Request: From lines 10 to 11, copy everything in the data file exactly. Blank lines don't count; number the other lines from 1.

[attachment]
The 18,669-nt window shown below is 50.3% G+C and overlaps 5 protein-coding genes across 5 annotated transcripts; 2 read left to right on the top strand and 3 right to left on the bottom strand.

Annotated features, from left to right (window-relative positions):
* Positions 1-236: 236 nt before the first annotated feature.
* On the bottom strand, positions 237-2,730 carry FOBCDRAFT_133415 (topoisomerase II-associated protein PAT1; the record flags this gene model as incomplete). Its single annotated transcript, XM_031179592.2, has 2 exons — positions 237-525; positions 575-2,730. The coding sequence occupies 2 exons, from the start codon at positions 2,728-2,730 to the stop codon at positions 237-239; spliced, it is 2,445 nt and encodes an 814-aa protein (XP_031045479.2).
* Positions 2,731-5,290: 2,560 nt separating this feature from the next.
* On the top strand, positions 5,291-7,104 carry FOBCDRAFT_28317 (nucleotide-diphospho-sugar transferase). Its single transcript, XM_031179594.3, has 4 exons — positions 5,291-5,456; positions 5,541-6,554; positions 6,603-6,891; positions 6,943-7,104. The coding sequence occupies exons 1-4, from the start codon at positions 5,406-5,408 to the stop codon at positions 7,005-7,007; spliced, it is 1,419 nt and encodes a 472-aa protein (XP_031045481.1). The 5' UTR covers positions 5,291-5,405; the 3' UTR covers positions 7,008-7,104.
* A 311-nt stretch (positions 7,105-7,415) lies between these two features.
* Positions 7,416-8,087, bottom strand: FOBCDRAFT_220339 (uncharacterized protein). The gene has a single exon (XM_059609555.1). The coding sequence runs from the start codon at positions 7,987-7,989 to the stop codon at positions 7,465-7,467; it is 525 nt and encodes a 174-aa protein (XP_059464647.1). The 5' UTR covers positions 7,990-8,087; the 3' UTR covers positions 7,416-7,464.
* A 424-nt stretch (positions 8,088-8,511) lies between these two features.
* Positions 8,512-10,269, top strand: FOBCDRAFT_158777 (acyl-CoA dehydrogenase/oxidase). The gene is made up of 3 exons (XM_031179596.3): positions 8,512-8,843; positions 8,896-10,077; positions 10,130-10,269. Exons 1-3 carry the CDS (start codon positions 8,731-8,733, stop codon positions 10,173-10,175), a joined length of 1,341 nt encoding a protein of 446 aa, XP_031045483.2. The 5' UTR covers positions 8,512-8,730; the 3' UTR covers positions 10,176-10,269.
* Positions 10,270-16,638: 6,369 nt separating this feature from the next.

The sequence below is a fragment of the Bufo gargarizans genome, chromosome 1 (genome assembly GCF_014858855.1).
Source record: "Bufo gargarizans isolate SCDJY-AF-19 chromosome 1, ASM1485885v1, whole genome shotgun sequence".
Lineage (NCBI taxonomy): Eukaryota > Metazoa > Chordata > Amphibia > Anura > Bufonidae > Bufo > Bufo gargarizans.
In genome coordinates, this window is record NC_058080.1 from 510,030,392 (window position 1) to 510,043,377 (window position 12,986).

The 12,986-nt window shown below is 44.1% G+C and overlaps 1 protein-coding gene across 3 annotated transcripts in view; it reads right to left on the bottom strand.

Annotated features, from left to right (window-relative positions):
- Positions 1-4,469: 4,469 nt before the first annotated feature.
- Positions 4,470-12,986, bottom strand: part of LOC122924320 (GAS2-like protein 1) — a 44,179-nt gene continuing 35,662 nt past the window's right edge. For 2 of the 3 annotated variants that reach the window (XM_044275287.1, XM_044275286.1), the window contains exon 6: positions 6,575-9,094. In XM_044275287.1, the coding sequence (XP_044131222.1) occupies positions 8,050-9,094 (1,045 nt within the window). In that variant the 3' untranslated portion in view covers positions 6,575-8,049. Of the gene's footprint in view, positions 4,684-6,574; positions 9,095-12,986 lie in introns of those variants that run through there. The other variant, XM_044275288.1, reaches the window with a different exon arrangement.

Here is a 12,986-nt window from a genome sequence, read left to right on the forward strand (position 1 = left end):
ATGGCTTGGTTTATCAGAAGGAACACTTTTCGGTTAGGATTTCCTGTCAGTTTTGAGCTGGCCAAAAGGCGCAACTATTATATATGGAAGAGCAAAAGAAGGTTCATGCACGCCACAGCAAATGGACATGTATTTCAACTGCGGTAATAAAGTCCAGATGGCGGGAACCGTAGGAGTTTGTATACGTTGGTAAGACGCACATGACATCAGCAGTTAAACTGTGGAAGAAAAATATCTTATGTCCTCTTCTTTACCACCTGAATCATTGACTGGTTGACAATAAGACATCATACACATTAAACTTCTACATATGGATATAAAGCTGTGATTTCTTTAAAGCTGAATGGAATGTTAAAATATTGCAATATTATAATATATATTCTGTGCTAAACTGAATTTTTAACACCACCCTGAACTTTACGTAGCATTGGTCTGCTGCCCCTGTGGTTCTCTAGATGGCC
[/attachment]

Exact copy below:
* Positions 8,512-10,269, top strand: FOBCDRAFT_158777 (acyl-CoA dehydrogenase/oxidase). The gene is made up of 3 exons (XM_031179596.3): positions 8,512-8,843; positions 8,896-10,077; positions 10,130-10,269. Exons 1-3 carry the CDS (start codon positions 8,731-8,733, stop codon positions 10,173-10,175), a joined length of 1,341 nt encoding a protein of 446 aa, XP_031045483.2. The 5' UTR covers positions 8,512-8,730; the 3' UTR covers positions 10,176-10,269.
* Positions 10,270-16,638: 6,369 nt separating this feature from the next.